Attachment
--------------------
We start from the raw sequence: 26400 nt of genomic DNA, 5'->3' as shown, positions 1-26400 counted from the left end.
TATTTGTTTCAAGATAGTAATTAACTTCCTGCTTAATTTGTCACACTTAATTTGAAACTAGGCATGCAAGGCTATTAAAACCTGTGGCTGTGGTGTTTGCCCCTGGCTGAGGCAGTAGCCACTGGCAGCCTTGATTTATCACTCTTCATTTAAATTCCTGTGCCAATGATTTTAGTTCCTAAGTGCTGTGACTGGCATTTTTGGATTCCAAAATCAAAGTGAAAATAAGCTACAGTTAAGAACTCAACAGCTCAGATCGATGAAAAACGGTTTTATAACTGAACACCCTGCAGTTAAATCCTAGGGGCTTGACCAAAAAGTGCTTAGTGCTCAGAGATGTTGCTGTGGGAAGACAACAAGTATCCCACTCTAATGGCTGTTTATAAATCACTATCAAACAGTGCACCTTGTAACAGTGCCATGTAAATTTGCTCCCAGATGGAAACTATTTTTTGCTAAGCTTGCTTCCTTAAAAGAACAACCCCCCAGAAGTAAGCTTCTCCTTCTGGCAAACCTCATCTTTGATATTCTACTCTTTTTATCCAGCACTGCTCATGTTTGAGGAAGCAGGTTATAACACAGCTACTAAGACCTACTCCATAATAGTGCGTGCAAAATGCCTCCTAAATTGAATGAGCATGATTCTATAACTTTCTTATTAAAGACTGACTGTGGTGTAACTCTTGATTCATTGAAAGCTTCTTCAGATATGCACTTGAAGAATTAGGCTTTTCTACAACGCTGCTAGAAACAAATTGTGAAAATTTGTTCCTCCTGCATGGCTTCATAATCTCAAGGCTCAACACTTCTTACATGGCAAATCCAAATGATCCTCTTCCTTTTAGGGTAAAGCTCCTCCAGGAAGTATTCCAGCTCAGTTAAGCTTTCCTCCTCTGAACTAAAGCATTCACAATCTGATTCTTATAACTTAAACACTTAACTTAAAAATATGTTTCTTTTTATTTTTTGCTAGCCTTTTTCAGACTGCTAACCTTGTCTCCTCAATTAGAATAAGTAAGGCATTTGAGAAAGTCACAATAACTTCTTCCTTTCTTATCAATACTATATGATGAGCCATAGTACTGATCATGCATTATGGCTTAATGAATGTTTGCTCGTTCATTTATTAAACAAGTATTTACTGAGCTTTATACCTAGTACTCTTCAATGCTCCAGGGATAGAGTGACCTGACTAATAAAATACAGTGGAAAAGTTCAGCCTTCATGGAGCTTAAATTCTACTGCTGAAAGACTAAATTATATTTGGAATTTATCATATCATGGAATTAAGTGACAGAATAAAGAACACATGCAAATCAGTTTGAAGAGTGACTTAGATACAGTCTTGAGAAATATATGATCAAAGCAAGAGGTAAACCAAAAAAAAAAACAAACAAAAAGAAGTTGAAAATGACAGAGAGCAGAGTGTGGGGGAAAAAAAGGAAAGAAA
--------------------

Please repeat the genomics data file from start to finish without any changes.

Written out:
We start from the raw sequence: 26400 nt of genomic DNA, 5'->3' as shown, positions 1-26400 counted from the left end.
TATTTGTTTCAAGATAGTAATTAACTTCCTGCTTAATTTGTCACACTTAATTTGAAACTAGGCATGCAAGGCTATTAAAACCTGTGGCTGTGGTGTTTGCCCCTGGCTGAGGCAGTAGCCACTGGCAGCCTTGATTTATCACTCTTCATTTAAATTCCTGTGCCAATGATTTTAGTTCCTAAGTGCTGTGACTGGCATTTTTGGATTCCAAAATCAAAGTGAAAATAAGCTACAGTTAAGAACTCAACAGCTCAGATCGATGAAAAACGGTTTTATAACTGAACACCCTGCAGTTAAATCCTAGGGGCTTGACCAAAAAGTGCTTAGTGCTCAGAGATGTTGCTGTGGGAAGACAACAAGTATCCCACTCTAATGGCTGTTTATAAATCACTATCAAACAGTGCACCTTGTAACAGTGCCATGTAAATTTGCTCCCAGATGGAAACTATTTTTTGCTAAGCTTGCTTCCTTAAAAGAACAACCCCCCAGAAGTAAGCTTCTCCTTCTGGCAAACCTCATCTTTGATATTCTACTCTTTTTATCCAGCACTGCTCATGTTTGAGGAAGCAGGTTATAACACAGCTACTAAGACCTACTCCATAATAGTGCGTGCAAAATGCCTCCTAAATTGAATGAGCATGATTCTATAACTTTCTTATTAAAGACTGACTGTGGTGTAACTCTTGATTCATTGAAAGCTTCTTCAGATATGCACTTGAAGAATTAGGCTTTTCTACAACGCTGCTAGAAACAAATTGTGAAAATTTGTTCCTCCTGCATGGCTTCATAATCTCAAGGCTCAACACTTCTTACATGGCAAATCCAAATGATCCTCTTCCTTTTAGGGTAAAGCTCCTCCAGGAAGTATTCCAGCTCAGTTAAGCTTTCCTCCTCTGAACTAAAGCATTCACAATCTGATTCTTATAACTTAAACACTTAACTTAAAAATATGTTTCTTTTTATTTTTTGCTAGCCTTTTTCAGACTGCTAACCTTGTCTCCTCAATTAGAATAAGTAAGGCATTTGAGAAAGTCACAATAACTTCTTCCTTTCTTATCAATACTATATGATGAGCCATAGTACTGATCATGCATTATGGCTTAATGAATGTTTGCTCGTTCATTTATTAAACAAGTATTTACTGAGCTTTATACCTAGTACTCTTCAATGCTCCAGGGATAGAGTGACCTGACTAATAAAATACAGTGGAAAAGTTCAGCCTTCATGGAGCTTAAATTCTACTGCTGAAAGACTAAATTATATTTGGAATTTATCATATCATGGAATTAAGTGACAGAATAAAGAACACATGCAAATCAGTTTGAAGAGTGACTTAGATACAGTCTTGAGAAATATATGATCAAAGCAAGAGGTAAACCAAAAAAAAAAACAAACAAAAAGAAGTTGAAAATGACAGAGAGCAGAGTGTGGGGGAAAAAAAGGAAAGAAA